Remember Recorded Future, the future-predicting information analysis company that made a splash earlier this year when it scored investments from both Google and the CIA? The company has recently revealed a bit more about how its technology works and just how well the firm has done recording events before they happen. And, presumably, how well it will continue to do in coming days.
Speaking to Technology Review, company founder Christopher Ahlberg described how its software goes deeper than search engines like Google that simply rank the relevance of results by links. Rather, it analyzes the more nuanced, invisible connections between events and people that shape the future. Doing so, he says, lets Recorded Future look for patterns that suggest certain outcomes, like when a product might release or when a company might clear a patent hurdle or offer an IPO.
Recorded Future's software does this semantically, using linguistic tools that identify certain types of events and the sentiment conveyed in the wording. It aims for articles with some degree of established veracity, like government filings, news articles, and speeches by leaders or heads of industry, but the software also scans Twitter updates and other measures of general feeling or sentiment surrounding an event, person, company, or product.
In other words, it's less a matter of Recorded Future wagering an educated guess about a future event and more like an aggregation of predictions that have already been made. That aggregate collated prediction about the future is influenced by all the factors listed above and gives, say, a stock analyst a reasonable measure of when an event is likely to happen.
Right now Recorded Future has fewer than 100 clients paying to use its tools, but those that are using them aren't lightweights – Ahlberg tells TR a mix of government analysts and financial firms are taking advantage of the insight the company offers. Those are players whose decisions are tied to serious stakes in both security and finance, lending Recorded Future an air of serious credibility. Indeed, studies of its past performance have shown its models tended show increased strength of activity around an event or entity that correlated to real time market activity.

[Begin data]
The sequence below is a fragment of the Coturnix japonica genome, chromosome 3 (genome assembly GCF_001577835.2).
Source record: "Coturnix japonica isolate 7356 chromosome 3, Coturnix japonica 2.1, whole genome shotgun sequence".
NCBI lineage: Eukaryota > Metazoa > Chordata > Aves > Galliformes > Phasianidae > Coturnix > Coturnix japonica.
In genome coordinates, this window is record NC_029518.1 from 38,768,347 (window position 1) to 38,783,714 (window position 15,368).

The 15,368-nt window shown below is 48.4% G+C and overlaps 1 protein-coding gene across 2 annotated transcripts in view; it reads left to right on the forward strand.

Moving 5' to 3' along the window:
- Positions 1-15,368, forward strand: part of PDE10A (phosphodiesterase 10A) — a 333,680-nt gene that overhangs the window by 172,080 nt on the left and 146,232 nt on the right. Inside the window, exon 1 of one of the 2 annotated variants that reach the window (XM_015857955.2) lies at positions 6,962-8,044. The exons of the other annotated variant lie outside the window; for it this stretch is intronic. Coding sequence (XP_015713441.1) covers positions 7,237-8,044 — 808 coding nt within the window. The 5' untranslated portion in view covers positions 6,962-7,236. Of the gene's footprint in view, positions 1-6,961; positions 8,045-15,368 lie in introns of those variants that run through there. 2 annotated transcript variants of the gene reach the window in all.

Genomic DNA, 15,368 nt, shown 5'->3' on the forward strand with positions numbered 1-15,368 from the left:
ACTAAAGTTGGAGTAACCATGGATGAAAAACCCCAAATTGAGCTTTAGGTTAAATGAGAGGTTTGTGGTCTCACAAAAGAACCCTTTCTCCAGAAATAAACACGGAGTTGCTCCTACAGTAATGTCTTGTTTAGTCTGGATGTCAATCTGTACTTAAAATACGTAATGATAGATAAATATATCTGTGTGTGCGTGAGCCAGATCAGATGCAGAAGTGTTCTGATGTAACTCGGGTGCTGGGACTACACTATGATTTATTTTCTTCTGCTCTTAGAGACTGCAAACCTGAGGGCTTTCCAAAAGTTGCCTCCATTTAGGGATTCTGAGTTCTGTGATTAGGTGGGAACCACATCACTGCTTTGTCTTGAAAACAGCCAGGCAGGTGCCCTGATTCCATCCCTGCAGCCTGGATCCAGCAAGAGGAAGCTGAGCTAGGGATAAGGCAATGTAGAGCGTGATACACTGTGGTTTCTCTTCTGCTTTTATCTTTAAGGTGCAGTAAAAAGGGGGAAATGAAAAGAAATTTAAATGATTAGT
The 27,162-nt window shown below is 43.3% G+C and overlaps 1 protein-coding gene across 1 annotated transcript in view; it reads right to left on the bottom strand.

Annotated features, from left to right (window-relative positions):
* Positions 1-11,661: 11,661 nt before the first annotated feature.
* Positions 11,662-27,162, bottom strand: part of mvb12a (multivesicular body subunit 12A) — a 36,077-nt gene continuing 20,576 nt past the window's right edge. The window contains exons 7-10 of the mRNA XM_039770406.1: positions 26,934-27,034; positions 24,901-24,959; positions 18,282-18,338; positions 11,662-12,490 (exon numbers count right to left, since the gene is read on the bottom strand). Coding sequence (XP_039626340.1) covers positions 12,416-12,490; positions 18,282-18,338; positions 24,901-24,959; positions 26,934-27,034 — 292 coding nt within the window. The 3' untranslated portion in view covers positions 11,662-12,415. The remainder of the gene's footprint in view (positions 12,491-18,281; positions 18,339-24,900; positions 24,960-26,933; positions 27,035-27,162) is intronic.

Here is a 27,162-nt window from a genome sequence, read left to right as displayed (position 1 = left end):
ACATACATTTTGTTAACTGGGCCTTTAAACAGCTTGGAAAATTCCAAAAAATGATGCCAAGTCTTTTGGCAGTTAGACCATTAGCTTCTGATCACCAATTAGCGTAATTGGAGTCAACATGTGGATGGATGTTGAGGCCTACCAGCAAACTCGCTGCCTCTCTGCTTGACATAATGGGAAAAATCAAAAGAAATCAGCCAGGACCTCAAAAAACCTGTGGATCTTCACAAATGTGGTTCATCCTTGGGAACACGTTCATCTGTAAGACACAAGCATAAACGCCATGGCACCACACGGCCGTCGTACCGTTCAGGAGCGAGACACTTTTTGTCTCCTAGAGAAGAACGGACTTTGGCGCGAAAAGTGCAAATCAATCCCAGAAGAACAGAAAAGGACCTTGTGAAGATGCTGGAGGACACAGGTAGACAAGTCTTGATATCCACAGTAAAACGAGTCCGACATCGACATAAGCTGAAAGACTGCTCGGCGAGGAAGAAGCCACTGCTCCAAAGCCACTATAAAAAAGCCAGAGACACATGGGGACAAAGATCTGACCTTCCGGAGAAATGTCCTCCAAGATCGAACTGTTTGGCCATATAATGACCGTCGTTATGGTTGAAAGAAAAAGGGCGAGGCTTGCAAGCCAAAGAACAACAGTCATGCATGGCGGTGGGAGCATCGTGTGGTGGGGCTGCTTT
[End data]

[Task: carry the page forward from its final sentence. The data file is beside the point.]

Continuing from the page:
Which means Recorded Future, and analytic tools like it, might have a future after all.
This article is just silly - since the company is still in business, then SURELY the algorithms have predicted wild success for itself? right? RIGHT?!?!
Not quite how financial analysis work, which I am assuming this is a form of.
The problem with predictions is that they will transition from predictions to self full filling statements that change the outcomes. Especially when given in the context of predicting/manipulating financial markets. When more and more buy into the predictions the predictions are more and more accurate as everyone follows them.
I disagree biggin - I don't see how a investment bank believing that a major announcement will happen on a certain date will cause that announcement to happen on that date.
I think biggin is right. For example, if the system predicts a stock will rise 100% within a month and many investment companies buy stock because of the prediction, then the prediction would become true regardless of if there is any good reason for stock price increase or not. So it would become a self-fulfilling prophecy.
biggin has a great point, and slightly creepy. If a large enough majority of companies used it, the predictions would influence investing behavior and marketing choices. This would most likely, as biggin points out, lead to an economic system where the software could basically guide the entire economy in a certain manner. Next step, people start using the software as individuals because of the success it showed in business applications, and after enough entities are tied into it and nearly everyone reacts to it's predictions...the software can, to a point, directly influence society as a whole.
Next thing you know, we get advanced enough for quantum computing...and the **** thing becomes self aware. One day, that thing is going to "predict" SkyNet.
LOL just taking a bit of liberty with the concept...but I still don't like it.
This does seem silly, but how many of these programs are out there collecting data, analyzing, predicting... what program will finally unify this information? It may seem farfetched but we now all have a communicator. Shouldn't we be asking what else they are trying to predict or bring about through self fulfilling prophecy? Will the internet become sentient at some point? What program or combination of programs could correlate all this knowledge and learn from the past? Isaac Asimov wrote about such a computer in "I, Robot". I suggest you read it. I don't like it either, not one bit.
This would most likely, as biggin points out, lead to an economic system where the software could basically guide the entire economy in a certain manner.